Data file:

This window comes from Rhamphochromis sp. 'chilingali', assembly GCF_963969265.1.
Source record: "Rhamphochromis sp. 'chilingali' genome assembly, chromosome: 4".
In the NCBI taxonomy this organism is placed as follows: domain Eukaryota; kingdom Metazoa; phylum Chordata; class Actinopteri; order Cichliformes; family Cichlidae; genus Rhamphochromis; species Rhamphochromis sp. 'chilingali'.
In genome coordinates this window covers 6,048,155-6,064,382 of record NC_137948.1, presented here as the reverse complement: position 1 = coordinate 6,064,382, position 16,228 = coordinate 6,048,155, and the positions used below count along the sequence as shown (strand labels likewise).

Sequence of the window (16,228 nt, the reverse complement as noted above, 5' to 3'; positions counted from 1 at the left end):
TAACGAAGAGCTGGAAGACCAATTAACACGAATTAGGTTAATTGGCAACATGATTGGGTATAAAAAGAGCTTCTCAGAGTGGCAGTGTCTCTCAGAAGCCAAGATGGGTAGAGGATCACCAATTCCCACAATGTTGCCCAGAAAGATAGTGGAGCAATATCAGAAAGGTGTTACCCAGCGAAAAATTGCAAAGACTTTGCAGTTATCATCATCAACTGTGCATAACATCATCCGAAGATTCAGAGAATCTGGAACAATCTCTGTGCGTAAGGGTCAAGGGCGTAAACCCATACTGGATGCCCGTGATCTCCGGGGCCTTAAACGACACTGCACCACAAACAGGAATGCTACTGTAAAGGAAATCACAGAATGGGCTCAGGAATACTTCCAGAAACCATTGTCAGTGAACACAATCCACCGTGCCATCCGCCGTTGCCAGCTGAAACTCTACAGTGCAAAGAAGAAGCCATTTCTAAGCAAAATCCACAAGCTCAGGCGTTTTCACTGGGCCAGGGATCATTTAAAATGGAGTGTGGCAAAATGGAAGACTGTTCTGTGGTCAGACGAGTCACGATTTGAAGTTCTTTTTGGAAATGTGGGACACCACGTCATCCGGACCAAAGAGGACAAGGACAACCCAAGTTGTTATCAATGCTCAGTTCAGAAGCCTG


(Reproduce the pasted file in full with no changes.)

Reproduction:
This window comes from Rhamphochromis sp. 'chilingali', assembly GCF_963969265.1.
Source record: "Rhamphochromis sp. 'chilingali' genome assembly, chromosome: 4".
In the NCBI taxonomy this organism is placed as follows: domain Eukaryota; kingdom Metazoa; phylum Chordata; class Actinopteri; order Cichliformes; family Cichlidae; genus Rhamphochromis; species Rhamphochromis sp. 'chilingali'.
In genome coordinates this window covers 6,048,155-6,064,382 of record NC_137948.1, presented here as the reverse complement: position 1 = coordinate 6,064,382, position 16,228 = coordinate 6,048,155, and the positions used below count along the sequence as shown (strand labels likewise).

Sequence of the window (16,228 nt, the reverse complement as noted above, 5' to 3'; positions counted from 1 at the left end):
TAACGAAGAGCTGGAAGACCAATTAACACGAATTAGGTTAATTGGCAACATGATTGGGTATAAAAAGAGCTTCTCAGAGTGGCAGTGTCTCTCAGAAGCCAAGATGGGTAGAGGATCACCAATTCCCACAATGTTGCCCAGAAAGATAGTGGAGCAATATCAGAAAGGTGTTACCCAGCGAAAAATTGCAAAGACTTTGCAGTTATCATCATCAACTGTGCATAACATCATCCGAAGATTCAGAGAATCTGGAACAATCTCTGTGCGTAAGGGTCAAGGGCGTAAACCCATACTGGATGCCCGTGATCTCCGGGGCCTTAAACGACACTGCACCACAAACAGGAATGCTACTGTAAAGGAAATCACAGAATGGGCTCAGGAATACTTCCAGAAACCATTGTCAGTGAACACAATCCACCGTGCCATCCGCCGTTGCCAGCTGAAACTCTACAGTGCAAAGAAGAAGCCATTTCTAAGCAAAATCCACAAGCTCAGGCGTTTTCACTGGGCCAGGGATCATTTAAAATGGAGTGTGGCAAAATGGAAGACTGTTCTGTGGTCAGACGAGTCACGATTTGAAGTTCTTTTTGGAAATGTGGGACACCACGTCATCCGGACCAAAGAGGACAAGGACAACCCAAGTTGTTATCAATGCTCAGTTCAGAAGCCTG